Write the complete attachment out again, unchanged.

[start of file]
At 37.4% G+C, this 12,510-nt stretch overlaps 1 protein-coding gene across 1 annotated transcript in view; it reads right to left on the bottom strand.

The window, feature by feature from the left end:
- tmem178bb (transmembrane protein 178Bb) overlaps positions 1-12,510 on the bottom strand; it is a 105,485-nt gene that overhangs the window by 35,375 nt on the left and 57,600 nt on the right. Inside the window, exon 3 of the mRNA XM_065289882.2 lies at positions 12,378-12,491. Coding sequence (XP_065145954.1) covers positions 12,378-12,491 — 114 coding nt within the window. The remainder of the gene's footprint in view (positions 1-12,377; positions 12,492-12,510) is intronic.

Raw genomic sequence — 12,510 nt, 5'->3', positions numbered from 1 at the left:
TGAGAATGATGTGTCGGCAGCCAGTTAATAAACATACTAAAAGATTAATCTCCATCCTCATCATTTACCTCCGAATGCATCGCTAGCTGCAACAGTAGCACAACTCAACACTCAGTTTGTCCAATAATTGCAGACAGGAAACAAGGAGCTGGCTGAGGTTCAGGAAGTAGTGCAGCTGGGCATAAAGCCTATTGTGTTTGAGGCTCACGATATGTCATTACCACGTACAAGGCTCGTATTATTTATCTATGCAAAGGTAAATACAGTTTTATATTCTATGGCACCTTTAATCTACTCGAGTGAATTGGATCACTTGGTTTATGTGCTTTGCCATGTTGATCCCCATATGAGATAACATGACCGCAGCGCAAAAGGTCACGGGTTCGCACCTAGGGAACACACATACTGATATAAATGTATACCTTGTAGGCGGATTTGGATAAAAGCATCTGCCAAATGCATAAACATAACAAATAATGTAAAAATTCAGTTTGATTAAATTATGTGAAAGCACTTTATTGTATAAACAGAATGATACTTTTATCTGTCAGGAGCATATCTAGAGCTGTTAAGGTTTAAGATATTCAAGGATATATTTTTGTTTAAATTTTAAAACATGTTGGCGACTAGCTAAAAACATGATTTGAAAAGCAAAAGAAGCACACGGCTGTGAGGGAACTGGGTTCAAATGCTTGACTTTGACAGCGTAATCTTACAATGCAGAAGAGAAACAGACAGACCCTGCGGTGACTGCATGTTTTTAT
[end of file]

At 37.4% G+C, this 12,510-nt stretch overlaps 1 protein-coding gene across 1 annotated transcript in view; it reads right to left on the bottom strand.

The window, feature by feature from the left end:
- tmem178bb (transmembrane protein 178Bb) overlaps positions 1-12,510 on the bottom strand; it is a 105,485-nt gene that overhangs the window by 35,375 nt on the left and 57,600 nt on the right. Inside the window, exon 3 of the mRNA XM_065289882.2 lies at positions 12,378-12,491. Coding sequence (XP_065145954.1) covers positions 12,378-12,491 — 114 coding nt within the window. The remainder of the gene's footprint in view (positions 1-12,377; positions 12,492-12,510) is intronic.

Raw genomic sequence — 12,510 nt, 5'->3', positions numbered from 1 at the left:
TGAGAATGATGTGTCGGCAGCCAGTTAATAAACATACTAAAAGATTAATCTCCATCCTCATCATTTACCTCCGAATGCATCGCTAGCTGCAACAGTAGCACAACTCAACACTCAGTTTGTCCAATAATTGCAGACAGGAAACAAGGAGCTGGCTGAGGTTCAGGAAGTAGTGCAGCTGGGCATAAAGCCTATTGTGTTTGAGGCTCACGATATGTCATTACCACGTACAAGGCTCGTATTATTTATCTATGCAAAGGTAAATACAGTTTTATATTCTATGGCACCTTTAATCTACTCGAGTGAATTGGATCACTTGGTTTATGTGCTTTGCCATGTTGATCCCCATATGAGATAACATGACCGCAGCGCAAAAGGTCACGGGTTCGCACCTAGGGAACACACATACTGATATAAATGTATACCTTGTAGGCGGATTTGGATAAAAGCATCTGCCAAATGCATAAACATAACAAATAATGTAAAAATTCAGTTTGATTAAATTATGTGAAAGCACTTTATTGTATAAACAGAATGATACTTTTATCTGTCAGGAGCATATCTAGAGCTGTTAAGGTTTAAGATATTCAAGGATATATTTTTGTTTAAATTTTAAAACATGTTGGCGACTAGCTAAAAACATGATTTGAAAAGCAAAAGAAGCACACGGCTGTGAGGGAACTGGGTTCAAATGCTTGACTTTGACAGCGTAATCTTACAATGCAGAAGAGAAACAGACAGACCCTGCGGTGACTGCATGTTTTTAT